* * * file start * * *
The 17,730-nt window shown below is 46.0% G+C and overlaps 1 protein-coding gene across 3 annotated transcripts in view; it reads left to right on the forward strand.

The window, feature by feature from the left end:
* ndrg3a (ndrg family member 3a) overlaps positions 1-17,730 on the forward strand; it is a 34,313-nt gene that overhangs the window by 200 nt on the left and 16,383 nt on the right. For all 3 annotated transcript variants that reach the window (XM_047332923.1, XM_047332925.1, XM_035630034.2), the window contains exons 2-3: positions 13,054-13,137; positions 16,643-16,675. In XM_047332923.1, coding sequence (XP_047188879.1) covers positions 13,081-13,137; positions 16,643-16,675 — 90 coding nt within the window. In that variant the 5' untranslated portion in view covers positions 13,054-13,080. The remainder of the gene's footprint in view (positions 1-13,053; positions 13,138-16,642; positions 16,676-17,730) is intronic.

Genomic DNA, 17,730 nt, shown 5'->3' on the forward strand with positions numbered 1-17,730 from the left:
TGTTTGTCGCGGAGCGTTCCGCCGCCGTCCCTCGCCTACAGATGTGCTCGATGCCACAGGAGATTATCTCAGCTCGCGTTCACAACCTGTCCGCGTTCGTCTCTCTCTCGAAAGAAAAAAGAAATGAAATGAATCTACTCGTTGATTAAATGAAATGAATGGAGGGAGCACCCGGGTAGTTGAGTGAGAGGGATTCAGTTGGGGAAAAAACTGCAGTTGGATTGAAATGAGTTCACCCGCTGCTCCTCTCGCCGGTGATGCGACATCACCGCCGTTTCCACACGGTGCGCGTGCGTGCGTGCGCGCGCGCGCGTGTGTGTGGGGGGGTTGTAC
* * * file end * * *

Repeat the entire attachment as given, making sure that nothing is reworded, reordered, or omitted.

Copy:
The 17,730-nt window shown below is 46.0% G+C and overlaps 1 protein-coding gene across 3 annotated transcripts in view; it reads left to right on the forward strand.

The window, feature by feature from the left end:
* ndrg3a (ndrg family member 3a) overlaps positions 1-17,730 on the forward strand; it is a 34,313-nt gene that overhangs the window by 200 nt on the left and 16,383 nt on the right. For all 3 annotated transcript variants that reach the window (XM_047332923.1, XM_047332925.1, XM_035630034.2), the window contains exons 2-3: positions 13,054-13,137; positions 16,643-16,675. In XM_047332923.1, coding sequence (XP_047188879.1) covers positions 13,081-13,137; positions 16,643-16,675 — 90 coding nt within the window. In that variant the 5' untranslated portion in view covers positions 13,054-13,080. The remainder of the gene's footprint in view (positions 1-13,053; positions 13,138-16,642; positions 16,676-17,730) is intronic.

Genomic DNA, 17,730 nt, shown 5'->3' on the forward strand with positions numbered 1-17,730 from the left:
TGTTTGTCGCGGAGCGTTCCGCCGCCGTCCCTCGCCTACAGATGTGCTCGATGCCACAGGAGATTATCTCAGCTCGCGTTCACAACCTGTCCGCGTTCGTCTCTCTCTCGAAAGAAAAAAGAAATGAAATGAATCTACTCGTTGATTAAATGAAATGAATGGAGGGAGCACCCGGGTAGTTGAGTGAGAGGGATTCAGTTGGGGAAAAAACTGCAGTTGGATTGAAATGAGTTCACCCGCTGCTCCTCTCGCCGGTGATGCGACATCACCGCCGTTTCCACACGGTGCGCGTGCGTGCGTGCGCGCGCGCGCGTGTGTGTGGGGGGGTTGTAC